Lew Williams: Gone Ape Man (7inch, EP 45rpm)
Article properties:Lew Williams: Gone Ape Man (7inch, EP 45rpm)
LEW WILLIAMS : CAT TALK
For decades, Lew Williams has remained one of the most intriguing mysteries of rockabilly. His small body of work is well-known: six of his eight Imperial recordings from 1955-56 have been reissued at regular intervals since 1977, covered, even plagiarized. Compilers and annotators like Bill Millar, who called him the "Cab Calloway of rockabilly," acknowledged that there was something unique about Lew Williams -- an almost jazzy feel and jivey, cockeyed, sometimes daring and often surprisingly supple lyrics -- and sides like Cat Talk, Centipede, Bop Bop Ba Doo Bop,and Something I Said have long been considered rockabilly or early rock and roll classics. A lone article from 'Folk And Country Songs' from 1957 established a very basic biography, but what became of him after that remained a tantalizing blank.
Until now, that is. Lew Williams is alive and well. Amid the dearth of knowledge, there was inevitably speculation, some of it misguided, about Lew and the influences that shaped his music and his hepcat patois. This collection sets the record straight. It contains 29 tracks -- more than half from Williams' private collection and never before released -- all his issued sides, plus amazing unissued demos like a June 1954 version of Cat Talk, the stunning My New Pink Suedes from late 1955, the original 1953 country combo version of Something I Said, and many others. The sides trace Lew's development from a young country singer through early, telling explorations of 'Cat Music,' and his singular rockabilly sides for Imperial, to subsequent demos made when he was concentrating increasingly on songwriting and his final stab as a recording artist for Dot's Hamilton subsidiary in 1958.
Lewis Wayne Williams was born on January 12, 1934 in Chillicothe, Texas, halfway between Fort Worth/Dallas and Amarillo on the Southeastern cusp of the Texas panhandle, the third son of Ernest and Callie Williams. Ernest was a farmer whose farm failed early in the Depression. He took up carpentry thereafter. Lew's brothers Ernest and Ed, much older, served in World War II and Ed, who died in 1982, was a highly decorated B-24 tailgunner.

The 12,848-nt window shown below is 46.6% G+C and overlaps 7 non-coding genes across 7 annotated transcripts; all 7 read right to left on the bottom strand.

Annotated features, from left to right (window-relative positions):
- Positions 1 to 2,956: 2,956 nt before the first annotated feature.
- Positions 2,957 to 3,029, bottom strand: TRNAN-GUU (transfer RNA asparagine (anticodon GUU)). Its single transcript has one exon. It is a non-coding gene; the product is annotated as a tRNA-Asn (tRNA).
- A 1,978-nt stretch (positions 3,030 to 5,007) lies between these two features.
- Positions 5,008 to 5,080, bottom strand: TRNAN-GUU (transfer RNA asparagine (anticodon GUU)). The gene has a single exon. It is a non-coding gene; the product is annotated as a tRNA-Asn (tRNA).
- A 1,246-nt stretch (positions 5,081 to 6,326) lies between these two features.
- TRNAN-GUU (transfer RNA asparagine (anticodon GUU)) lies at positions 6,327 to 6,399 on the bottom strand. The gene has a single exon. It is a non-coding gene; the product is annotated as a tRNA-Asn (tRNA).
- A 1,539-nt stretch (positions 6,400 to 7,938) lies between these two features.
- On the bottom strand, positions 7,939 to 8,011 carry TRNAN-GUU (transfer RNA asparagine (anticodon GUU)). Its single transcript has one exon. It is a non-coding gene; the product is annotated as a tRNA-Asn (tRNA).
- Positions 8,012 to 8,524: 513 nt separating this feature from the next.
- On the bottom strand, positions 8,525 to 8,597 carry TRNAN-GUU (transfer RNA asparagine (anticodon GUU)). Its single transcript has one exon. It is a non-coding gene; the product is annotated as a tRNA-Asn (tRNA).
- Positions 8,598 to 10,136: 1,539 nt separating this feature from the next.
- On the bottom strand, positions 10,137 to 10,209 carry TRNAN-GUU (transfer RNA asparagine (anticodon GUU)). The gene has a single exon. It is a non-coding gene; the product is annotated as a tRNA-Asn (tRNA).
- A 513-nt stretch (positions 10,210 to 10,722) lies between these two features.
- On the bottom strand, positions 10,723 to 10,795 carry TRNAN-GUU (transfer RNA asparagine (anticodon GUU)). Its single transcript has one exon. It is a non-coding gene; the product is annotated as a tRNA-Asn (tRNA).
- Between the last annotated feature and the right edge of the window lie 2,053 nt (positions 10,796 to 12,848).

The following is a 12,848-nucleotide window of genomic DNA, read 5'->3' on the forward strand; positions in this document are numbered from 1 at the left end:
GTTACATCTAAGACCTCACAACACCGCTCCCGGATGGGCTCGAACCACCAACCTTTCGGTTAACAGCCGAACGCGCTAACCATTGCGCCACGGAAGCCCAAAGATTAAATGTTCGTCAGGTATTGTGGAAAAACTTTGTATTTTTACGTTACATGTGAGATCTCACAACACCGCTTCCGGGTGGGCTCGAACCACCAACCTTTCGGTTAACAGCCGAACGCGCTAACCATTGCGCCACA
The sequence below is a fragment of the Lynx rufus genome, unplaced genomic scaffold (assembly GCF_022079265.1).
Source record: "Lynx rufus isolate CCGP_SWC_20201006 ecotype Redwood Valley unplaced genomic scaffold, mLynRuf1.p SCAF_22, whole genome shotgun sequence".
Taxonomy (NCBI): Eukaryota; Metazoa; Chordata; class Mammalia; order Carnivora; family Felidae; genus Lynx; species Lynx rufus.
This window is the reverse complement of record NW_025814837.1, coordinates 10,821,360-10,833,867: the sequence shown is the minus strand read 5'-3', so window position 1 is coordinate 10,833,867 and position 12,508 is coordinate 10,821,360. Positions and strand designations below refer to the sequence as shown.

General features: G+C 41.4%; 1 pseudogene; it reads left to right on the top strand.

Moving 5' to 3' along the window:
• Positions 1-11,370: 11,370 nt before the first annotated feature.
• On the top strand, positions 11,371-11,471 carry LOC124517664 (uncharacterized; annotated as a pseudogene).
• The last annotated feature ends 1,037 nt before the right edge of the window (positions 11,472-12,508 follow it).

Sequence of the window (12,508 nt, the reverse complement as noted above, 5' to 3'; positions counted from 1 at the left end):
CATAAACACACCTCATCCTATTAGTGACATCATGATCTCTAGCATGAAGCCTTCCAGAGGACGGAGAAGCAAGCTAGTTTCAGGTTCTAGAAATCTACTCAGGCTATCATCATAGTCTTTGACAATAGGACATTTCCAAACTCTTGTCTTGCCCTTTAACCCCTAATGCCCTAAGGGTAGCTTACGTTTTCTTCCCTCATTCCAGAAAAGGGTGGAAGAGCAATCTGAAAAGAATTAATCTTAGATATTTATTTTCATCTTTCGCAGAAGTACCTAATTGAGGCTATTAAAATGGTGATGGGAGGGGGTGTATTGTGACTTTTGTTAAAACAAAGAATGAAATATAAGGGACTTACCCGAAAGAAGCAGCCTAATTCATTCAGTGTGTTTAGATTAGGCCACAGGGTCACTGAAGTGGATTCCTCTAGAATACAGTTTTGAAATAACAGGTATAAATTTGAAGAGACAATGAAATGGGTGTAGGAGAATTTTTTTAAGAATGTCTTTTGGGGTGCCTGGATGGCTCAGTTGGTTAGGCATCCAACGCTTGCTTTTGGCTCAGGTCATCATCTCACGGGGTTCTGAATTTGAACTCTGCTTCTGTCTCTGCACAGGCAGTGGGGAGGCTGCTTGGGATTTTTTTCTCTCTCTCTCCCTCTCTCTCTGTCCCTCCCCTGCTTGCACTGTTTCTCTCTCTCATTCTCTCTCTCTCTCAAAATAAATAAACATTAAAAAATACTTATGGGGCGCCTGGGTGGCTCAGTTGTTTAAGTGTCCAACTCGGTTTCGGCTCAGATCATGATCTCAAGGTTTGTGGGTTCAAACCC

"I suppose I could always sing," Lew recalls. "I was entertaining on amateur shows and contests when I was no more than four. I had a good voice and was loud enough to be heard. KVWC in Vernon used to have amateur shows all the time. During the summer, on some occasions, maybe monthly, KVWC did a show from Chillicothe. Believe it or not, the stage was a woman's big front porch, and people would bring chairs or pallets and pillows and sit on her lawn to watch the show. I was probably five or six and I just sang songs of the day. It wouldn't necessarily be country, it'd be whatever was popular at the time. I grew up listening to artists like Ernest Tubb, and Jimmie Davis -- one of the songs I used to sing was 'You Are My Sunshine.' I used to sing a lot of Gene Autry. I won those contests so often, I kind of expected to win...As I got older (probably nine), I didn't want to perform and refused to participate in the amateur shows...I thought it was kind of sissy being on some of those shows. None of my friends were on them. But my mother thought that was great, got a kick out of the idea. But I didn't really want to do that, so I was glad when she quit pushing me to do it. When we moved to Dallas, I was almost 12 and I don't know that I did any singing at all."
Around the time Lew entered high school in Dallas at the end of the '40s, that began to change. In the prosperous postwar years, youngsters like Lew were barraged with influences. "After World War II, there was such a difference. The people that I call the original rockabillies, those guys were too young for World War II. A lot of our musical background would be big band stuff -- Glenn Miller, Tommy Dorsey and all this. We'd be familiar with those songs. At the same time, we were listening to Ernest Tubb, listening to the real country, and, of course, the Grand Ole Opry ... Jimmie Rodgers songs -– I'd sing, 'All around the watertank..' ['Waiting For A Train.']. Actually I still sang that in college. We'd go to the movies on Saturday and we'd hear the singing cowboys: Gene Autry, Roy Rogers and so forth...But we had such a background. We didn't realize when we started playing that all of that would be influencing us, but it had to."
Black music, from folk country blues to sophisticated jump rhythm and blues, began to have a particularly strong effect. "Now back when I was in high school...the music that the black singers and black bands did was called Race music. There were not a lot of stations that played it. I don't think there was a black station in Dallas...but I know this: We'd go down to some record shops that had these neat records by these black artists...One that influenced me -- I must have sung this hundreds and hundreds of times and even performed when I first started playing guitar -- was one called 'Sixty-Minute Man' [a major hit for Billy Ward & the Dominoes in 1951 and considered a major seminal rock 'n' roll record by many]."Others who caught Lew's ear were the rediscovered folk blues legend Leadbelly and Houston-based jump blues bandleader-guitarist Gatemouth Brown.